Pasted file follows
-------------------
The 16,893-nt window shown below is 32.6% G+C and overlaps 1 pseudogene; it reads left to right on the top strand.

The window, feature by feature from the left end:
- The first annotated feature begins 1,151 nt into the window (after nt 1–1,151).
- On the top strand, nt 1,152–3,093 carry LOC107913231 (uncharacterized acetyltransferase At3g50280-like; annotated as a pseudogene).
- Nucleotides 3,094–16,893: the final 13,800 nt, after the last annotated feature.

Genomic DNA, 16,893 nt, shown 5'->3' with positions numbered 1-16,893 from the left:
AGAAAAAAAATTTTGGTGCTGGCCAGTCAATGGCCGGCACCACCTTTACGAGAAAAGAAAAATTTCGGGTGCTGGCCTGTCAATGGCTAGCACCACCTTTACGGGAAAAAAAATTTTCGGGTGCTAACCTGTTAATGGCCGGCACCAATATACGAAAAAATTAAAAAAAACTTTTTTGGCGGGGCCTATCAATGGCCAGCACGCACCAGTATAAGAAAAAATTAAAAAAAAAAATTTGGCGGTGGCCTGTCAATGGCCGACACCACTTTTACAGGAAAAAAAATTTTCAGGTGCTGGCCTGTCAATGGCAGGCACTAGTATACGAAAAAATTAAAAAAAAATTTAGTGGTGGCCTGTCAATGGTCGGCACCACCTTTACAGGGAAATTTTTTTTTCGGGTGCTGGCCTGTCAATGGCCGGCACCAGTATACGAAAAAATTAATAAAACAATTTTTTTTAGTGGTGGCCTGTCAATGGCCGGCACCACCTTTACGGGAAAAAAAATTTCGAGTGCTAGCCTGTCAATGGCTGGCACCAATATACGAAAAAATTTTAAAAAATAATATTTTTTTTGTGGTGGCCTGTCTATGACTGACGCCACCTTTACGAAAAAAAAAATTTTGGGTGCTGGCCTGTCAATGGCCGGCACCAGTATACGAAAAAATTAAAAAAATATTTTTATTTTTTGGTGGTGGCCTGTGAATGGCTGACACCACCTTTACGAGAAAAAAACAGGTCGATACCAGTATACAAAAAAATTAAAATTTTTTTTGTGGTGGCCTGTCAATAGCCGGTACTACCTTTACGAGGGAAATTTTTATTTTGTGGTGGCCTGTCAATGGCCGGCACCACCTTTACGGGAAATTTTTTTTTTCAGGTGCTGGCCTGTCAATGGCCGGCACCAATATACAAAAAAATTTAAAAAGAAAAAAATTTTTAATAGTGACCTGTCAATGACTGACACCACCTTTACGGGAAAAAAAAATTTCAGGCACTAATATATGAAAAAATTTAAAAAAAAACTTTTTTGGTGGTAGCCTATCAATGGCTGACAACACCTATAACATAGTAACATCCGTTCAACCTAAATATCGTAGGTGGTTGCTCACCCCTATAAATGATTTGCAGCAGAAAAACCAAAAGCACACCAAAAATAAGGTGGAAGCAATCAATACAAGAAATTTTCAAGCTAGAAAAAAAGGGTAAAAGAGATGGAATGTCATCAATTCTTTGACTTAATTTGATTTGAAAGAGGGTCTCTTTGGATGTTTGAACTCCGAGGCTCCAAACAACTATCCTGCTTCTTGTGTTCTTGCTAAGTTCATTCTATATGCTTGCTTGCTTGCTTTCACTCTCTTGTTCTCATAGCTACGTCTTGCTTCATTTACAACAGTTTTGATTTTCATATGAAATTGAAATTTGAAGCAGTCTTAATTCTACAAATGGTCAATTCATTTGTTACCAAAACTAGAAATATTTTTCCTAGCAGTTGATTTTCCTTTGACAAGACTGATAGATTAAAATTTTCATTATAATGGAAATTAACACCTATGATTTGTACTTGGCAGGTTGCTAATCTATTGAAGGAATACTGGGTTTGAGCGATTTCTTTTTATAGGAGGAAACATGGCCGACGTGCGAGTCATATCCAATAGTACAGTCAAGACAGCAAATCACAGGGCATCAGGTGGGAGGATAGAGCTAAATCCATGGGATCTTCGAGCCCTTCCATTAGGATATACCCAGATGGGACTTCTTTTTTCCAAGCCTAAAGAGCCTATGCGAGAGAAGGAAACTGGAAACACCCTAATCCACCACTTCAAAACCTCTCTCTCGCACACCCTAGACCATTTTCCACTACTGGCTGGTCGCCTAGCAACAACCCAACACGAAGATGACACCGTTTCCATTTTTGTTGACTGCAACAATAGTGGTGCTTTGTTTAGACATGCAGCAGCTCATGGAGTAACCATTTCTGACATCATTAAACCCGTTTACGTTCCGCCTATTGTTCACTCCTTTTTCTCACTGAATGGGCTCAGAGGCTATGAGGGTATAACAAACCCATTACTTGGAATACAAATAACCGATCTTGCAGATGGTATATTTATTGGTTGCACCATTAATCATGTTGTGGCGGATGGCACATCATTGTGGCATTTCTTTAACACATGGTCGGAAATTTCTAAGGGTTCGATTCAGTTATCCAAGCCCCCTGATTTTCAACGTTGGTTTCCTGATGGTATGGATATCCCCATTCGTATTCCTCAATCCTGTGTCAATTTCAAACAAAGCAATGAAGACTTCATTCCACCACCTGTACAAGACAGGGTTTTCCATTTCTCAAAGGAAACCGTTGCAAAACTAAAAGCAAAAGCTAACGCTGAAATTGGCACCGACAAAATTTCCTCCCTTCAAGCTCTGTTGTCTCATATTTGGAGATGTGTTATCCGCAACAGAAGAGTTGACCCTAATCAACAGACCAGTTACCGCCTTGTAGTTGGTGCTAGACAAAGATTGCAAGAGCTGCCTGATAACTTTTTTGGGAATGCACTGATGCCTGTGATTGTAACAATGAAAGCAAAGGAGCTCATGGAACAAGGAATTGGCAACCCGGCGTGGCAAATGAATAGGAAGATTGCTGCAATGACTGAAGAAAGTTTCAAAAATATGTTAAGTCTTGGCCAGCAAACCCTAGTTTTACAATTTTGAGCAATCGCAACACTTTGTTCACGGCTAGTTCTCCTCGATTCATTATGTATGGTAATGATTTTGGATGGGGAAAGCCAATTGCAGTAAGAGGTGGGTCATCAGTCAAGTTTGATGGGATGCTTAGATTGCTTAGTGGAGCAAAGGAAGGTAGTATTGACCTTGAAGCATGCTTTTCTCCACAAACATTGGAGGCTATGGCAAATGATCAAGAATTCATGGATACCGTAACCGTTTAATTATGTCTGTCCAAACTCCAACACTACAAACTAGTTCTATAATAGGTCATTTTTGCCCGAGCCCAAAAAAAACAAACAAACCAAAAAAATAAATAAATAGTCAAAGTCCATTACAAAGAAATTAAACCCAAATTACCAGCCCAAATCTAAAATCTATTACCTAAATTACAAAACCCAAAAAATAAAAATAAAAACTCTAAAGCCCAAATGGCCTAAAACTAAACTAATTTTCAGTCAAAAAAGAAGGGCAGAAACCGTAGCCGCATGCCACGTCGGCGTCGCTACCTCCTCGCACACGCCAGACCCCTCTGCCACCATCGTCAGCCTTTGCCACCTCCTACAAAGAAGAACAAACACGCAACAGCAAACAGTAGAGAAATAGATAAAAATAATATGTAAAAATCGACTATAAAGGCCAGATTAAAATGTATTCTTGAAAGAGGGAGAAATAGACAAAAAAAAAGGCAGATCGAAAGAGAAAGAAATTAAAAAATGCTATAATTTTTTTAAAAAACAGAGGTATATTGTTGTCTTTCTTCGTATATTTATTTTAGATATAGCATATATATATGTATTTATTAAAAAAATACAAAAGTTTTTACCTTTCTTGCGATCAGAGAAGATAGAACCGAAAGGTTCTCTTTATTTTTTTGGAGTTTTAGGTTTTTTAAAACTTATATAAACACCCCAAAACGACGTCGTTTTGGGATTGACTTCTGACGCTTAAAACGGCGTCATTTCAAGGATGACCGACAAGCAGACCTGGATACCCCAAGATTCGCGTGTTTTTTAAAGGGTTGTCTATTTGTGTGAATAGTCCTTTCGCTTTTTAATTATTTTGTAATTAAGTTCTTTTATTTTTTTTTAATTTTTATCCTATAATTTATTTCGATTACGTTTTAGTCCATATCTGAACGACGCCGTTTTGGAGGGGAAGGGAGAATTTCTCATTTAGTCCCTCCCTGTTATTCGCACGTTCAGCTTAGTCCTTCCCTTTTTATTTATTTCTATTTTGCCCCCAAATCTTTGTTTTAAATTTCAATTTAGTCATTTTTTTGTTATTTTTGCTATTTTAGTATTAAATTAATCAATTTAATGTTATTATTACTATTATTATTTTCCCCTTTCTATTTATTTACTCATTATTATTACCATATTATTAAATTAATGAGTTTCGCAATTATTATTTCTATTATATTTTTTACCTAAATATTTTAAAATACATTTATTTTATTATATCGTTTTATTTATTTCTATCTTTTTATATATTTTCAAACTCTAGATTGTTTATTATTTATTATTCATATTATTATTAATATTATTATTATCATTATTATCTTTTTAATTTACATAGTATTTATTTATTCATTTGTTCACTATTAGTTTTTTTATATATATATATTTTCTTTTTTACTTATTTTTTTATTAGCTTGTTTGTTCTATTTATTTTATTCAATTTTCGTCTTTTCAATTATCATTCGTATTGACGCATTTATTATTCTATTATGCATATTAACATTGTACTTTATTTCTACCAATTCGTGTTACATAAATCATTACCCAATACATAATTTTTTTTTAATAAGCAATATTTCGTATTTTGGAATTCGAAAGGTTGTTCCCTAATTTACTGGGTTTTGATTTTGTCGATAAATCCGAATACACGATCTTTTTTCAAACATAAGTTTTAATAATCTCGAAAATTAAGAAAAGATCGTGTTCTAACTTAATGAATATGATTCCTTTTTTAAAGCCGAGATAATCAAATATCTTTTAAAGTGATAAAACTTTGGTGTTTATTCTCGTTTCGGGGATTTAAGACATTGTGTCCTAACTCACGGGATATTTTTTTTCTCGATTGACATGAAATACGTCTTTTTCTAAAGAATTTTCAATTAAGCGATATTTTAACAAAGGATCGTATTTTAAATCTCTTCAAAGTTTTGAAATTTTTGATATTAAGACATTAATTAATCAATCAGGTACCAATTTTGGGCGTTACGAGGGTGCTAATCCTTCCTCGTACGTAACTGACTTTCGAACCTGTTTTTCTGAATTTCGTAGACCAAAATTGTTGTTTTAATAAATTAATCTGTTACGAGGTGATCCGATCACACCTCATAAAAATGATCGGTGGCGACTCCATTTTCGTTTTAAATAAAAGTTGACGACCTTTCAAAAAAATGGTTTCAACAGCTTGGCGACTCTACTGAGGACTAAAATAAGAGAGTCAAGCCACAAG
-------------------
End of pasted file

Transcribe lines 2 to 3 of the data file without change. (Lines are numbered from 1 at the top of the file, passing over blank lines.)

The window, feature by feature from the left end:
- The first annotated feature begins 1,151 nt into the window (after nt 1–1,151).